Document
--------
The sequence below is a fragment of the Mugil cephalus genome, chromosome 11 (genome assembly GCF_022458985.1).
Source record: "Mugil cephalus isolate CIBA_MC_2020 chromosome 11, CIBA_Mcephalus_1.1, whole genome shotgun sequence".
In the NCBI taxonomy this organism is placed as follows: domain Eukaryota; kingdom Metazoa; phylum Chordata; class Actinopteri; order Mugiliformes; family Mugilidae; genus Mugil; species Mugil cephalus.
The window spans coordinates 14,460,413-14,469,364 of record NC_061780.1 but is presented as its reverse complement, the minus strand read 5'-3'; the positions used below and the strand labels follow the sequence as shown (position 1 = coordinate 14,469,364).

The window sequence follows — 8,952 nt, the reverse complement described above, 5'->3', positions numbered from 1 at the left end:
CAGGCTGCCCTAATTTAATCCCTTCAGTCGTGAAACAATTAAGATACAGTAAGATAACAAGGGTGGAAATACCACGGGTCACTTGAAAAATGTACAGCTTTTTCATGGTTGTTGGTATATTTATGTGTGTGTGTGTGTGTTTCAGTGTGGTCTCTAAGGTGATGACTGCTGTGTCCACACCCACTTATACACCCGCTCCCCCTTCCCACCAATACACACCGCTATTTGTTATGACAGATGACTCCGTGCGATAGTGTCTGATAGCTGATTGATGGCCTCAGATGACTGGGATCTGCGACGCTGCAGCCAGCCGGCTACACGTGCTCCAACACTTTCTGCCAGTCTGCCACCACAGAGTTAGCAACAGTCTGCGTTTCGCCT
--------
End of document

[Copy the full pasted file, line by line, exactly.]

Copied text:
The sequence below is a fragment of the Mugil cephalus genome, chromosome 11 (genome assembly GCF_022458985.1).
Source record: "Mugil cephalus isolate CIBA_MC_2020 chromosome 11, CIBA_Mcephalus_1.1, whole genome shotgun sequence".
In the NCBI taxonomy this organism is placed as follows: domain Eukaryota; kingdom Metazoa; phylum Chordata; class Actinopteri; order Mugiliformes; family Mugilidae; genus Mugil; species Mugil cephalus.
The window spans coordinates 14,460,413-14,469,364 of record NC_061780.1 but is presented as its reverse complement, the minus strand read 5'-3'; the positions used below and the strand labels follow the sequence as shown (position 1 = coordinate 14,469,364).

The window sequence follows — 8,952 nt, the reverse complement described above, 5'->3', positions numbered from 1 at the left end:
CAGGCTGCCCTAATTTAATCCCTTCAGTCGTGAAACAATTAAGATACAGTAAGATAACAAGGGTGGAAATACCACGGGTCACTTGAAAAATGTACAGCTTTTTCATGGTTGTTGGTATATTTATGTGTGTGTGTGTGTGTTTCAGTGTGGTCTCTAAGGTGATGACTGCTGTGTCCACACCCACTTATACACCCGCTCCCCCTTCCCACCAATACACACCGCTATTTGTTATGACAGATGACTCCGTGCGATAGTGTCTGATAGCTGATTGATGGCCTCAGATGACTGGGATCTGCGACGCTGCAGCCAGCCGGCTACACGTGCTCCAACACTTTCTGCCAGTCTGCCACCACAGAGTTAGCAACAGTCTGCGTTTCGCCT